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Mercantilism, The Enlightenment, And the Industrial Revolution

Mercantilism, The Enlightenment, And the Industrial Revolution

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Published by: quintus14 on Oct 13, 2012
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Mercantilism, the Enlightenment,and the Industrial
 
Revolution
 Joel Mokyr Departments of Economics and History Northwestern University j-mokyr@northwestern.eduPresented to the Conference in Honor of Eli F. Heckscher Stockholm, May 2003revised, October 2003The comments of Peter Meyer, Maristella Botticini, Avner Greif, Örjan Sjöberg, and the participants at the Heckscher Conference are acknowledged with gratitude.
 
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Of the forty five references to Heckscher’s work on Mercantilism in the two leading Economic History journals, thirtyfive were made before 1971, and only four since 1980. Of the thirteen citations in the entire economics and history sections of J-STOR to Heckscher’s work on Mercantilism, only five papers qualify as economic history proper. A recent well-reviewed book (Epstein, 2000), clearly concerned with similar issues, does not even refer to it.
Introduction
Economic historians will insist on claiming Eli Heckscher as one of their own. Hismagisterial
 Mercantilism
has every sign of a true economic historian: a reliance on the sources, aclear and analytic framework, a good “nose” for asking the right questions, and an excellent “feel”for the period. Yet the book seems to have been strangely neglected by economic historians in recentdecades.
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Mercantilism as a major topic in the institutional development of Europe has not yet beentaken up by the New Institutional Economics. One can only speculate as to the reasons, but it is clear that once the relations between the state and the economy will start to attract the interest of thisschool, they will find a treasure of insight and information in those two volumes. Where Heckscher’swork has been better appreciated has been among the scholars working on the political economy of the eighteenth century, especially in the work by Ekelund and Tollison (1982, 1997) and Root(1994) whose interest in rent-seeking led them inevitably to the Mercantilist State. While thesescholars have not always agreed with Heckscher’s view of mercantilism, they have clearly showndue respect for Heckscher’s work.My perspective will be somewhat different if overlapping with their work. The centralquestion I am concerned with today is not economic policy or regulation but long-term economicgrowth, which began in earnest in Europe just about at the time when classic mercantilism went onthe defensive and eventually declined. Heckscher, of course, noted this in passing (1955, Vol. I, p.275) and noted that the growing aversion to compulsory limitations on economic activity, whilegoing back to the middle ages, was felt most strongly in England and thus was a cause of the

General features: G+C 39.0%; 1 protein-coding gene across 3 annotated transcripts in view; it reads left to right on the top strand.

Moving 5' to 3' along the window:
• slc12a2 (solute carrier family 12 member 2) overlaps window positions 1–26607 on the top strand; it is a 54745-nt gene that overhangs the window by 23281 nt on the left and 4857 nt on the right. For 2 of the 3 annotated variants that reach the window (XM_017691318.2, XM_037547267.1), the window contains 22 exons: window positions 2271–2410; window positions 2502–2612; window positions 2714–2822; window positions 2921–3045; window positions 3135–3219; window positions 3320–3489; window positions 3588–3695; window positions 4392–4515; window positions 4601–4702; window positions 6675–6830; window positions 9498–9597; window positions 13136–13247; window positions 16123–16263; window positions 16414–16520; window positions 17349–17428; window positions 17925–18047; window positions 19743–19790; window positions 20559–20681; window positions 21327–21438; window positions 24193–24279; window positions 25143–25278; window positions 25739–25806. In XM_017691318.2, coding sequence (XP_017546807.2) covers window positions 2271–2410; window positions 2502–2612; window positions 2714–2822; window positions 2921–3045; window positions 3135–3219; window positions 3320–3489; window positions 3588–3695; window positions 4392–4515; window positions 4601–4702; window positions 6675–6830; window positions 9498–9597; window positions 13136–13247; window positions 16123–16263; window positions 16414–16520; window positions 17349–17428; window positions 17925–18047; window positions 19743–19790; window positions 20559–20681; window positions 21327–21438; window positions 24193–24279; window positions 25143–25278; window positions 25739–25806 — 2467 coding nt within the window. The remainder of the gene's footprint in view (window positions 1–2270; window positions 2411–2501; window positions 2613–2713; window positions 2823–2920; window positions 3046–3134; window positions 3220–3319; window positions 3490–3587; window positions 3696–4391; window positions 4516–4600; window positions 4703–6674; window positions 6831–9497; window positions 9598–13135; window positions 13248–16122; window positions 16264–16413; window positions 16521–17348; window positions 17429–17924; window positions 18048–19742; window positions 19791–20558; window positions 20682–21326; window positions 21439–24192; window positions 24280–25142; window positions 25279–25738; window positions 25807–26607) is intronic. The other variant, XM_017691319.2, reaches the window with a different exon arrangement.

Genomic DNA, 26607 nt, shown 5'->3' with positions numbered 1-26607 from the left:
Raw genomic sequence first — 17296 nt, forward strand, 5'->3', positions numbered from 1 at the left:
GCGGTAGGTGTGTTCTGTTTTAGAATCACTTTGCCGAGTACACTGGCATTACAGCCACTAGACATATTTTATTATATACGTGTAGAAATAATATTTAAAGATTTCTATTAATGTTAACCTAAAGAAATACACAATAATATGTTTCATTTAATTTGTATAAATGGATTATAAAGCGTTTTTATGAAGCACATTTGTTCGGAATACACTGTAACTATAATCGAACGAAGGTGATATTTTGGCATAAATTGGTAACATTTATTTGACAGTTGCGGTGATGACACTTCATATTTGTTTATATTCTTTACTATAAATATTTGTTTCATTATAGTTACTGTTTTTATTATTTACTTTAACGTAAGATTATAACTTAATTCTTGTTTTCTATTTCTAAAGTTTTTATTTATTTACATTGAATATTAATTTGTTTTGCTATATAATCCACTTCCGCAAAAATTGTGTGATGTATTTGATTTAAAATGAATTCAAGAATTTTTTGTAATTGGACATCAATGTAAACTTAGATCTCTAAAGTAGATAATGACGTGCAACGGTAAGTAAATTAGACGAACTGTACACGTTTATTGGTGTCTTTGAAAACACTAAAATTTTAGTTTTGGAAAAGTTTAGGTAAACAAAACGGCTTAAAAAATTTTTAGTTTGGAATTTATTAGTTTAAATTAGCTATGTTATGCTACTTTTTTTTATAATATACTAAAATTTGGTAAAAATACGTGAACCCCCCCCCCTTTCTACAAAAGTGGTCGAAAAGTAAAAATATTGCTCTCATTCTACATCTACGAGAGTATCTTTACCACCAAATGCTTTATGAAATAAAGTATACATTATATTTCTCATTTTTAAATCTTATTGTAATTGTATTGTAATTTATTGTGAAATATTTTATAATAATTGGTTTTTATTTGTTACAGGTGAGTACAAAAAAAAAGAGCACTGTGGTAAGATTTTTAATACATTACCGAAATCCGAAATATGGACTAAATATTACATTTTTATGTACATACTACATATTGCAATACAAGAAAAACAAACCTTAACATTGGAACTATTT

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It is interesting to note that the one economist who can claim to have continued in Heckscher’s tradition of combininginternational economics and economic history, Charles Kindleberger, identified intellectual and doctrinal forces as a powerful agentof economic change and liberalization (see Kindleberger, 1975).
Industrial Revolution. But it is fair to say that explaining the Industrial Revolution was not the mainfocus of his work.In pointing this out, however, Heckscher identified something that subsequent economichistorians have been ignoring at their peril, namely that the causes of the Industrial Revolutioninclude intellectual changes, that is, changes in what people knew and believed to be true. It is notenough to postulate economic change in terms of changes in technology, prices, population, and physical constraints: what people
believed 
about their world and one another was central.
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Such belief systems can be self-reinforcing and constitute a system that can produce a multiple of equilibria, some of which are more conducive to economic progress than others. In that sense, theIndustrial Revolution may have been more “contingent” than economic historians often tend to believe (Mokyr, 1998, pp. 31-32).For those who wish to understand of what is known as the “Great Divergence” or the“European Miracle,” it seems natural to examine the intellectual roots of economic progress besidethe economic and social ones. In Mokyr (2002) I explore in detail one set of reasons why intellectualfactors mattered next to the standard tales of factor endowments and socio-political environment.The argument is that the Industrial Revolution involved above all changes in technology, and thattechnology is knowledge, that is, possesses a clear-cut intellectual dimension. Knowledge itself,however, is socially constructed, if not precisely in the way that the constructionist school in thestudy of technology would have us believe. Instead, intellectual changes matter to economic changes because societies set research agendas according to certain preferences and beliefs held by a small

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